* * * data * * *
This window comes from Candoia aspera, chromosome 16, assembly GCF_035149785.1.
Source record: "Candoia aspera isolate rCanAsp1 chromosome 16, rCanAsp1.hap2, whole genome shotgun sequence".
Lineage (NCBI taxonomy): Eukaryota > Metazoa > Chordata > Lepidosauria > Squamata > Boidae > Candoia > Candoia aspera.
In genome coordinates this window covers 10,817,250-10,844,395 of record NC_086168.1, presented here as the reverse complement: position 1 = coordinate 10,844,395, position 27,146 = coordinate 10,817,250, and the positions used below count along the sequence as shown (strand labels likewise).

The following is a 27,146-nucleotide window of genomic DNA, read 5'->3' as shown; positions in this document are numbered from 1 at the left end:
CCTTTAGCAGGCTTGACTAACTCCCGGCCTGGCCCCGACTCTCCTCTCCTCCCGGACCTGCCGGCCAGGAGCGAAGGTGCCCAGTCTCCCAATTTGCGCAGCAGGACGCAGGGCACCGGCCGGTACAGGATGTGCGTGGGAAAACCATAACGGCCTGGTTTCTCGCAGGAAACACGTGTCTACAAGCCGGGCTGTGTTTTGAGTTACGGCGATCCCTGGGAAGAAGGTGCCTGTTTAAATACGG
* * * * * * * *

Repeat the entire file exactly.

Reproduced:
This window comes from Candoia aspera, chromosome 16, assembly GCF_035149785.1.
Source record: "Candoia aspera isolate rCanAsp1 chromosome 16, rCanAsp1.hap2, whole genome shotgun sequence".
Lineage (NCBI taxonomy): Eukaryota > Metazoa > Chordata > Lepidosauria > Squamata > Boidae > Candoia > Candoia aspera.
In genome coordinates this window covers 10,817,250-10,844,395 of record NC_086168.1, presented here as the reverse complement: position 1 = coordinate 10,844,395, position 27,146 = coordinate 10,817,250, and the positions used below count along the sequence as shown (strand labels likewise).

The following is a 27,146-nucleotide window of genomic DNA, read 5'->3' as shown; positions in this document are numbered from 1 at the left end:
CCTTTAGCAGGCTTGACTAACTCCCGGCCTGGCCCCGACTCTCCTCTCCTCCCGGACCTGCCGGCCAGGAGCGAAGGTGCCCAGTCTCCCAATTTGCGCAGCAGGACGCAGGGCACCGGCCGGTACAGGATGTGCGTGGGAAAACCATAACGGCCTGGTTTCTCGCAGGAAACACGTGTCTACAAGCCGGGCTGTGTTTTGAGTTACGGCGATCCCTGGGAAGAAGGTGCCTGTTTAAATACGG